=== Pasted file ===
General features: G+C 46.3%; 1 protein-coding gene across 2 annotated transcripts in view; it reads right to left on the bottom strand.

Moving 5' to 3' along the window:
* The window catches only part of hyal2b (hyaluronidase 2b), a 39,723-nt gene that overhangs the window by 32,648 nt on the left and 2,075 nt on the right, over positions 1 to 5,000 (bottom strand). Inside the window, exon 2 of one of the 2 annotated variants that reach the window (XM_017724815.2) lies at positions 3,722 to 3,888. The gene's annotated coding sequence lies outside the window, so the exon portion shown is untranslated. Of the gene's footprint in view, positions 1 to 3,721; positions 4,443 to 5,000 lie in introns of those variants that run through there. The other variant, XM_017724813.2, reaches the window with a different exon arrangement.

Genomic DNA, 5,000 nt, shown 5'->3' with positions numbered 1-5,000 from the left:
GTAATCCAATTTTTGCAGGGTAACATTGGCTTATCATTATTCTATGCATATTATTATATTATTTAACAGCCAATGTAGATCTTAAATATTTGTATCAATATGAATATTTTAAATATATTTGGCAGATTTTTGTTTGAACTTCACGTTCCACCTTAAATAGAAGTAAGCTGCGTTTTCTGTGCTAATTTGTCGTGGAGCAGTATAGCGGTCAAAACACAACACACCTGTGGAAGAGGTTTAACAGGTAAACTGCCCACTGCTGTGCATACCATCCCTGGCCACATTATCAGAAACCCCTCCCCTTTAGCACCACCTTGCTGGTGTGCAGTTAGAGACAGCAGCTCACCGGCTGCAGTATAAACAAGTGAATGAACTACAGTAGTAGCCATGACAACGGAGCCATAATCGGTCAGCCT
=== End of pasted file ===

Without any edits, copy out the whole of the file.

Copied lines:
General features: G+C 46.3%; 1 protein-coding gene across 2 annotated transcripts in view; it reads right to left on the bottom strand.

Moving 5' to 3' along the window:
* The window catches only part of hyal2b (hyaluronidase 2b), a 39,723-nt gene that overhangs the window by 32,648 nt on the left and 2,075 nt on the right, over positions 1 to 5,000 (bottom strand). Inside the window, exon 2 of one of the 2 annotated variants that reach the window (XM_017724815.2) lies at positions 3,722 to 3,888. The gene's annotated coding sequence lies outside the window, so the exon portion shown is untranslated. Of the gene's footprint in view, positions 1 to 3,721; positions 4,443 to 5,000 lie in introns of those variants that run through there. The other variant, XM_017724813.2, reaches the window with a different exon arrangement.

Genomic DNA, 5,000 nt, shown 5'->3' with positions numbered 1-5,000 from the left:
GTAATCCAATTTTTGCAGGGTAACATTGGCTTATCATTATTCTATGCATATTATTATATTATTTAACAGCCAATGTAGATCTTAAATATTTGTATCAATATGAATATTTTAAATATATTTGGCAGATTTTTGTTTGAACTTCACGTTCCACCTTAAATAGAAGTAAGCTGCGTTTTCTGTGCTAATTTGTCGTGGAGCAGTATAGCGGTCAAAACACAACACACCTGTGGAAGAGGTTTAACAGGTAAACTGCCCACTGCTGTGCATACCATCCCTGGCCACATTATCAGAAACCCCTCCCCTTTAGCACCACCTTGCTGGTGTGCAGTTAGAGACAGCAGCTCACCGGCTGCAGTATAAACAAGTGAATGAACTACAGTAGTAGCCATGACAACGGAGCCATAATCGGTCAGCCT